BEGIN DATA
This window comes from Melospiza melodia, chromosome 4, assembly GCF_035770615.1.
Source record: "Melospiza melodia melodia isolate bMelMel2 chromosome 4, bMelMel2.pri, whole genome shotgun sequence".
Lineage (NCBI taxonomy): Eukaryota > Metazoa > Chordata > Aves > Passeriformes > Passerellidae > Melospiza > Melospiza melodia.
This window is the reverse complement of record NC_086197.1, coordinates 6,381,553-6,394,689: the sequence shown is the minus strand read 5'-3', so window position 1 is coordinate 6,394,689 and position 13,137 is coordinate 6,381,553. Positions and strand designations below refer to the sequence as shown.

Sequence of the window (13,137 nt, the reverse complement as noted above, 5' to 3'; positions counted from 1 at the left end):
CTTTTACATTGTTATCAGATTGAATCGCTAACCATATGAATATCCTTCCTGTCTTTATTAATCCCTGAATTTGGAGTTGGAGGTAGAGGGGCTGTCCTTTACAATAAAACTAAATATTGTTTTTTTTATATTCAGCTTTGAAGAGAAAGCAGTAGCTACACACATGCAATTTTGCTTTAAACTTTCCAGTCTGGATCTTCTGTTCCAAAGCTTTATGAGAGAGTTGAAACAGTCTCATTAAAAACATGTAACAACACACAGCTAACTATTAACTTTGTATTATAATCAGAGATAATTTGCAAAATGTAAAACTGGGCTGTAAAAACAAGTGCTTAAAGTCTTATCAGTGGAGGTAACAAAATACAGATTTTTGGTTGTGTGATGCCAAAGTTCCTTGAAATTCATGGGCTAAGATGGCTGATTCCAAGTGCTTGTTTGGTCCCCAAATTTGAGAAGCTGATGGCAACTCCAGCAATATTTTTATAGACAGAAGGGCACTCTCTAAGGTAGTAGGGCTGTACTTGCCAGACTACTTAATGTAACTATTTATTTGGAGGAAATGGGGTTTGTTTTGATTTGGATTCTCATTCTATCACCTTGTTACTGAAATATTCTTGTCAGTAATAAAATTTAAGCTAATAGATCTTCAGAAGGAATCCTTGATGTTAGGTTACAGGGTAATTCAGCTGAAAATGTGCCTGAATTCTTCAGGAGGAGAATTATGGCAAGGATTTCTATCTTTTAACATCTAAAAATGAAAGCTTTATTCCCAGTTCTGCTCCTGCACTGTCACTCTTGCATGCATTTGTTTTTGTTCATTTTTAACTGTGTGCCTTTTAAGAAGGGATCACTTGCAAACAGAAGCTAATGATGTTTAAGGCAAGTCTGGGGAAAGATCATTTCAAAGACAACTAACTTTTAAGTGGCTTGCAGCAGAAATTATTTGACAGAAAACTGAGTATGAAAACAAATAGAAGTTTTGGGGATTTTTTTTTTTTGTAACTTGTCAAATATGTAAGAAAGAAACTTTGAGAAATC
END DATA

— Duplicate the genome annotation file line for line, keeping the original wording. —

This window comes from Melospiza melodia, chromosome 4, assembly GCF_035770615.1.
Source record: "Melospiza melodia melodia isolate bMelMel2 chromosome 4, bMelMel2.pri, whole genome shotgun sequence".
Lineage (NCBI taxonomy): Eukaryota > Metazoa > Chordata > Aves > Passeriformes > Passerellidae > Melospiza > Melospiza melodia.
This window is the reverse complement of record NC_086197.1, coordinates 6,381,553-6,394,689: the sequence shown is the minus strand read 5'-3', so window position 1 is coordinate 6,394,689 and position 13,137 is coordinate 6,381,553. Positions and strand designations below refer to the sequence as shown.

Sequence of the window (13,137 nt, the reverse complement as noted above, 5' to 3'; positions counted from 1 at the left end):
CTTTTACATTGTTATCAGATTGAATCGCTAACCATATGAATATCCTTCCTGTCTTTATTAATCCCTGAATTTGGAGTTGGAGGTAGAGGGGCTGTCCTTTACAATAAAACTAAATATTGTTTTTTTTATATTCAGCTTTGAAGAGAAAGCAGTAGCTACACACATGCAATTTTGCTTTAAACTTTCCAGTCTGGATCTTCTGTTCCAAAGCTTTATGAGAGAGTTGAAACAGTCTCATTAAAAACATGTAACAACACACAGCTAACTATTAACTTTGTATTATAATCAGAGATAATTTGCAAAATGTAAAACTGGGCTGTAAAAACAAGTGCTTAAAGTCTTATCAGTGGAGGTAACAAAATACAGATTTTTGGTTGTGTGATGCCAAAGTTCCTTGAAATTCATGGGCTAAGATGGCTGATTCCAAGTGCTTGTTTGGTCCCCAAATTTGAGAAGCTGATGGCAACTCCAGCAATATTTTTATAGACAGAAGGGCACTCTCTAAGGTAGTAGGGCTGTACTTGCCAGACTACTTAATGTAACTATTTATTTGGAGGAAATGGGGTTTGTTTTGATTTGGATTCTCATTCTATCACCTTGTTACTGAAATATTCTTGTCAGTAATAAAATTTAAGCTAATAGATCTTCAGAAGGAATCCTTGATGTTAGGTTACAGGGTAATTCAGCTGAAAATGTGCCTGAATTCTTCAGGAGGAGAATTATGGCAAGGATTTCTATCTTTTAACATCTAAAAATGAAAGCTTTATTCCCAGTTCTGCTCCTGCACTGTCACTCTTGCATGCATTTGTTTTTGTTCATTTTTAACTGTGTGCCTTTTAAGAAGGGATCACTTGCAAACAGAAGCTAATGATGTTTAAGGCAAGTCTGGGGAAAGATCATTTCAAAGACAACTAACTTTTAAGTGGCTTGCAGCAGAAATTATTTGACAGAAAACTGAGTATGAAAACAAATAGAAGTTTTGGGGATTTTTTTTTTTTGTAACTTGTCAAATATGTAAGAAAGAAACTTTGAGAAATC